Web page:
- UPDATE (May 24, 2010): Poynter has published the complete transcript of Weymouth’s interview.
“Can we meet Katharine Weymouth?” I asked.
Sara laughed and said that, since it would be pretty crowded, some of us could sit in the back of the room. So we did.
Katharine Weymouth is the CEO of Washington Post Media and publisher of The Washington Post. She’s also the granddaughter of the venerable Katharine Graham, who steered The Washington Post through the Watergate investigations that elevated the paper’s reputation.
Tonight, Weymouth was the guest speaker at a town hall-like gathering of journalists — most of whom were female — to kick off a 1.5-day colloquium inspired by the book The Edge of Change: Women in the 21st Century Press. After answering some introductory questions from Poynter president Karen Dunlap, Weymouth fielded questions from the women journalists in attendance.
First things first: Weymouth is a lot younger than any of us students had thought. This should have come as no surprise, though, as Vogue published photos and a profile of Weymouth back in July 2009 — a report I’d skimmed.
Now, a summary of some of the things Weymouth said. Most of these are just single quotes of hers that I thought epitomized her whole train of thought about a subject. Please note that these may not be her words verbatim, but they’re pretty damn close.
- “It’s still the stars among us that make it.” — after noting that women in the industry often have to be doubly good to receive any raises or promotions
- Newspapers have a bigger audience than ever before, thanks to the Web. The challenge is how to pay for it.
- “You can’t get lazy; you can’t get complacent.” — after saying that competition makes The Washington Post better
- “The worst thing you can do after making a mistake is to freeze.” — while explaining how she had to move on after last summer’s salons controversy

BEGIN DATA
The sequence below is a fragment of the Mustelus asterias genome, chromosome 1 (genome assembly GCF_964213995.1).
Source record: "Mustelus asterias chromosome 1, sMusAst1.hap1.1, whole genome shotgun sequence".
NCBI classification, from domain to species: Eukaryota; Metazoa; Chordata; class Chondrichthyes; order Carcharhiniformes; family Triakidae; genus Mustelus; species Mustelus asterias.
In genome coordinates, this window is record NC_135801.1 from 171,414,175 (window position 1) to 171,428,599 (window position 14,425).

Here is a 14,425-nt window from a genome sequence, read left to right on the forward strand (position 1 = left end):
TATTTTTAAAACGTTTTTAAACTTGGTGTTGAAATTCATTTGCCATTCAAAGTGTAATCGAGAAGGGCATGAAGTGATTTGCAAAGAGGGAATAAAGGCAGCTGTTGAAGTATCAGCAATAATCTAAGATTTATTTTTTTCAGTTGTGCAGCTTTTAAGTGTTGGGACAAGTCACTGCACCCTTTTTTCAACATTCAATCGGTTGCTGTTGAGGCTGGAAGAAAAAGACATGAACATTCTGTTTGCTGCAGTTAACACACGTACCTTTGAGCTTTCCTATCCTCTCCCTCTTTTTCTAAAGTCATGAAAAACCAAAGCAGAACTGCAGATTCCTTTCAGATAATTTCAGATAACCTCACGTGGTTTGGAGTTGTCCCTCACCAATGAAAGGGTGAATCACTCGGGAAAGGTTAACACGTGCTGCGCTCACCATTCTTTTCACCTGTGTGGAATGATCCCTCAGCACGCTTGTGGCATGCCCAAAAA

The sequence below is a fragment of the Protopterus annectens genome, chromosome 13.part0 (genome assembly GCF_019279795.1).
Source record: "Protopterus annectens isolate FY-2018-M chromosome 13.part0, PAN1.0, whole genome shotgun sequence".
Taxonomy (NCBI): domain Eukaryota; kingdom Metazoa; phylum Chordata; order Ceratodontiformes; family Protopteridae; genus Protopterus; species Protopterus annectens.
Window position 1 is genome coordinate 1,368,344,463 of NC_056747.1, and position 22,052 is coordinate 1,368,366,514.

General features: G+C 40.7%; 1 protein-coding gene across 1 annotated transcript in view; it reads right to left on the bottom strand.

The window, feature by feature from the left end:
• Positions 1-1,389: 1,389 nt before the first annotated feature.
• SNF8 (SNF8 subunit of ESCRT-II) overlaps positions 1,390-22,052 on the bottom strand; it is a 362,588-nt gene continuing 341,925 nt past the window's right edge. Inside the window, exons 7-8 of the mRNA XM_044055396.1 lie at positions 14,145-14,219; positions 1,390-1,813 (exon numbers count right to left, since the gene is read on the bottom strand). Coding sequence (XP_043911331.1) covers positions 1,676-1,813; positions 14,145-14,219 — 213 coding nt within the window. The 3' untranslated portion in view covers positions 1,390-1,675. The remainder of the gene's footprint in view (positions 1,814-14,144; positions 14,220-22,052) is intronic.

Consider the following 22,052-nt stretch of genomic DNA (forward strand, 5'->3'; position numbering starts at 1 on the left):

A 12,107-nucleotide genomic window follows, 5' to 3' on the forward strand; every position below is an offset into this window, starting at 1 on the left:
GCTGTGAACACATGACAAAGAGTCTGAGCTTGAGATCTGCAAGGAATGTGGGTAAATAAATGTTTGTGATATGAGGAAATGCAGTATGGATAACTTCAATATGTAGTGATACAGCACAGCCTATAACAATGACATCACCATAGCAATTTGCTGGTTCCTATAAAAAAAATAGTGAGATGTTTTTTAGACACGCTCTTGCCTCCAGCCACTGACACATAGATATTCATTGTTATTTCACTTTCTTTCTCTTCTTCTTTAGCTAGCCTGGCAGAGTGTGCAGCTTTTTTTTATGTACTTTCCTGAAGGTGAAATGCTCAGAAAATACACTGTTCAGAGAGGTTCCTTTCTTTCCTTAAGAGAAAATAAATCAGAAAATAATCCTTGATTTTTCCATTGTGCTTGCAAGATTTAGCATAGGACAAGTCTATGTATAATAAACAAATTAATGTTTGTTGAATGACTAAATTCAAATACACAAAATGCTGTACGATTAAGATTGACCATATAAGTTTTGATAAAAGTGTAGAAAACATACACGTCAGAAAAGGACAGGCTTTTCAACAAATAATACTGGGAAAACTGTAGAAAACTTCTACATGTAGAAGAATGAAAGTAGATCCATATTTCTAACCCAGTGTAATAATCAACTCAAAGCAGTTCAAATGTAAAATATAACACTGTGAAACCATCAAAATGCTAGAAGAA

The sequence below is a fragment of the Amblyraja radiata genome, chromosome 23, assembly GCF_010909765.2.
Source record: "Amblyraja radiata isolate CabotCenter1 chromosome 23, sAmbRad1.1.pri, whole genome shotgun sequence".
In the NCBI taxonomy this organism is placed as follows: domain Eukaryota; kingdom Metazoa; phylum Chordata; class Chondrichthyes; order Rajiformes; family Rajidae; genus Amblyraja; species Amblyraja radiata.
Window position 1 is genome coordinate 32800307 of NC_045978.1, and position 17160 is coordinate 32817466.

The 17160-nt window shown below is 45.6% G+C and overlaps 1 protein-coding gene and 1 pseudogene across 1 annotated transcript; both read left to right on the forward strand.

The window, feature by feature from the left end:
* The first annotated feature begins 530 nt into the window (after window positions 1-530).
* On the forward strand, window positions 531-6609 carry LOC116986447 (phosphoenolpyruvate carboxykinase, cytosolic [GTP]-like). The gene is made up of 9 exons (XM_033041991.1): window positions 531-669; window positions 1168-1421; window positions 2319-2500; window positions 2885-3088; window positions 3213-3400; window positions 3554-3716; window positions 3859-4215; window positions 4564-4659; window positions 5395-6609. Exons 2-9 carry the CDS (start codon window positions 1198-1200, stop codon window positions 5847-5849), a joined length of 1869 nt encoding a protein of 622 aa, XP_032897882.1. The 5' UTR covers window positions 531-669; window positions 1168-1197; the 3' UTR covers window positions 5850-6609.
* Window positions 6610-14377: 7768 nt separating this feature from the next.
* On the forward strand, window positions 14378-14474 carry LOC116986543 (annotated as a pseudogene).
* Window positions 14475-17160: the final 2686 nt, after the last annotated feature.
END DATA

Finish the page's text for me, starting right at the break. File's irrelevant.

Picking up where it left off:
- Young journalists should go to news outlets where they would grow to become the journalists they want to be, as well as where there’s enough resources to fund those opportunities.
- “I love to see the presses run… I am a print person by training and habit.” — when asked what one thing she enjoys about newspapers
- “There is no ‘print’ and ‘on-line.’ It’s journalism.” — regarding the convergence of the Post’s print and on-line newsrooms
- “We write the story all day long. ‘Print is dead, print is dead, print is dead.'” — about how journalists, not just bloggers and pundits, are constantly writing about their own demise
- “Sometimes they come to us for coverage of Afghanistan; sometimes they come to us for the crossword. And that’s okay!” — regarding why readers should be compelled to read the paper
- “We have to look at the front page as a storefront.”
- “No.” — when asked if newspapers should consider accepting government subsidies
- “A lot of people are like, ‘Why can’t we be a non-profit?’ I’m like, ‘We are!'” — regarding the profitability of the newspaper business
I think the town hall was supposed to focus on “women in the industry” topics, but I don’t think it’s possible to put more than two journalists in a room and not end up with a “where the hell is this industry going” discussion. That’s what happened tonight, but I doubt anyone minded. It was interesting to hear Weymouth’s opinion on current concerns and trends.
As for the rest of the day? Well, we talked about narratives with Pulitzer winner Thomas French, and in another session, we watched perhaps the worst ad ever created:
Make sure you watch it in full.